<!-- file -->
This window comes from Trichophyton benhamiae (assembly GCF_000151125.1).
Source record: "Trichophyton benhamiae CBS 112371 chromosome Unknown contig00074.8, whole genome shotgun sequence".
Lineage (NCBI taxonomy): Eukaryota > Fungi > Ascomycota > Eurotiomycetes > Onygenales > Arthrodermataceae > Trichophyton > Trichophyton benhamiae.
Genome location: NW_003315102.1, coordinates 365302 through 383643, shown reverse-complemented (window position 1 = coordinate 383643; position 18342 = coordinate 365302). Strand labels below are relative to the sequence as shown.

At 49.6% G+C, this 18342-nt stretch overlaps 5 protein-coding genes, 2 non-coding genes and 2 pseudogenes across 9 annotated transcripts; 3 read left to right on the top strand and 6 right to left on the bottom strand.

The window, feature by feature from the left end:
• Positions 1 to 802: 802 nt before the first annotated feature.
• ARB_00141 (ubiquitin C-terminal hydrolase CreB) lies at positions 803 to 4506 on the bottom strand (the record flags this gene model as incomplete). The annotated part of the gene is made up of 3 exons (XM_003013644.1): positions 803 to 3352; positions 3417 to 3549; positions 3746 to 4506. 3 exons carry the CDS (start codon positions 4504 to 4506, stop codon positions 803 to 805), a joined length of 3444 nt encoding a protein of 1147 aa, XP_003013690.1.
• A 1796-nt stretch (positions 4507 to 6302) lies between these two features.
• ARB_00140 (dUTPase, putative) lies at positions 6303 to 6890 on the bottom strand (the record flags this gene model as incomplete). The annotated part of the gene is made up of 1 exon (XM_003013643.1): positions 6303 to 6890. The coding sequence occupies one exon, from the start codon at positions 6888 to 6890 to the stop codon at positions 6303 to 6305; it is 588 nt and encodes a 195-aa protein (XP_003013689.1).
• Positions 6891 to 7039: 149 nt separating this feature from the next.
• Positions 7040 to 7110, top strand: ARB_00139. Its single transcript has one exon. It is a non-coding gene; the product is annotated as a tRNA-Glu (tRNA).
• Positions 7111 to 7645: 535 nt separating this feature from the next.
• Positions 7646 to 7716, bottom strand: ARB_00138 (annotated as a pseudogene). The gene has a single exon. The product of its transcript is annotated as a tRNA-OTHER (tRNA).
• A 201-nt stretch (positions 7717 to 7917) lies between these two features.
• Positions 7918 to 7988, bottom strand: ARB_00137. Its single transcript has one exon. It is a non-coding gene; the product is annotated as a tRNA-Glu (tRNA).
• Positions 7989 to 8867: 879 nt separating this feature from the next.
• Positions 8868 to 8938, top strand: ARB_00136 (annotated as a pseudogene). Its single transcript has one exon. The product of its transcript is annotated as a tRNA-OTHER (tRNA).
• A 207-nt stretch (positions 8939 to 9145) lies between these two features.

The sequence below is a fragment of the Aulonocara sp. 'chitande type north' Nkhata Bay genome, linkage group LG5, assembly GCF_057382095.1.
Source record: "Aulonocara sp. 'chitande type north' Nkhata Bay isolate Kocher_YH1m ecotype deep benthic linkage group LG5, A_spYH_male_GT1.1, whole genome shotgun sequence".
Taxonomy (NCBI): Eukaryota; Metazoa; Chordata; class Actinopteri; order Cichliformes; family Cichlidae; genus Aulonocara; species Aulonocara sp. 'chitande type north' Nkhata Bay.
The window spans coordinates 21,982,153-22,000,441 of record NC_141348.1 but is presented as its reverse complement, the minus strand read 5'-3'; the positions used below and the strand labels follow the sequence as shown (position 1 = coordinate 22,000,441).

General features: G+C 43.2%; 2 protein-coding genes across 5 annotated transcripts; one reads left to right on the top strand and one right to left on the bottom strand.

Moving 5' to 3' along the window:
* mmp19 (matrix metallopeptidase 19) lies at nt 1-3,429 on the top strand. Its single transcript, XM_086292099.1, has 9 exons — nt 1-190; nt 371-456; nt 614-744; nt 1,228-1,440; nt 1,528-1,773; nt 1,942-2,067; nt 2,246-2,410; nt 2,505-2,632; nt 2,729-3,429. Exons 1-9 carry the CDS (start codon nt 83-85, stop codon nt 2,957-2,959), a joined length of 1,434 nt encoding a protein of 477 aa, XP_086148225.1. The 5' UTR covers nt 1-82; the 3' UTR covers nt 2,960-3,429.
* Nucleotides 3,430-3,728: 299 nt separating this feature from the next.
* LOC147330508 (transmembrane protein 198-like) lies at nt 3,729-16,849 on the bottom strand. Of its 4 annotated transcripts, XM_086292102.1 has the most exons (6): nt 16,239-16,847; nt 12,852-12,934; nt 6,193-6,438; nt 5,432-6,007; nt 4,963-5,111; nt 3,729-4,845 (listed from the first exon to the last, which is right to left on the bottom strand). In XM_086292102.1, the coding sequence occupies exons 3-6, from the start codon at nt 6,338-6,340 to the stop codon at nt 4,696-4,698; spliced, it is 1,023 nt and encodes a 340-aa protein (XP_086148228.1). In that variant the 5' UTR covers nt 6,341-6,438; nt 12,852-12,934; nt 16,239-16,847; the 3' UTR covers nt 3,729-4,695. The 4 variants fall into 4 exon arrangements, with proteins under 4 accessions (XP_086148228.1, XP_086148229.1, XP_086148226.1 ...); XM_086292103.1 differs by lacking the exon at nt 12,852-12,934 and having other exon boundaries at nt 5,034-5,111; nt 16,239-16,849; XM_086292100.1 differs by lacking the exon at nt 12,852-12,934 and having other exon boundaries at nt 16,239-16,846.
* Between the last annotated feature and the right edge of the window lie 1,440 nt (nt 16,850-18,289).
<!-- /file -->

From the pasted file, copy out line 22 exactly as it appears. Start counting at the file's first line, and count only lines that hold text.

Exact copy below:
Taxonomy (NCBI): Eukaryota; Metazoa; Chordata; class Actinopteri; order Cichliformes; family Cichlidae; genus Aulonocara; species Aulonocara sp. 'chitande type north' Nkhata Bay.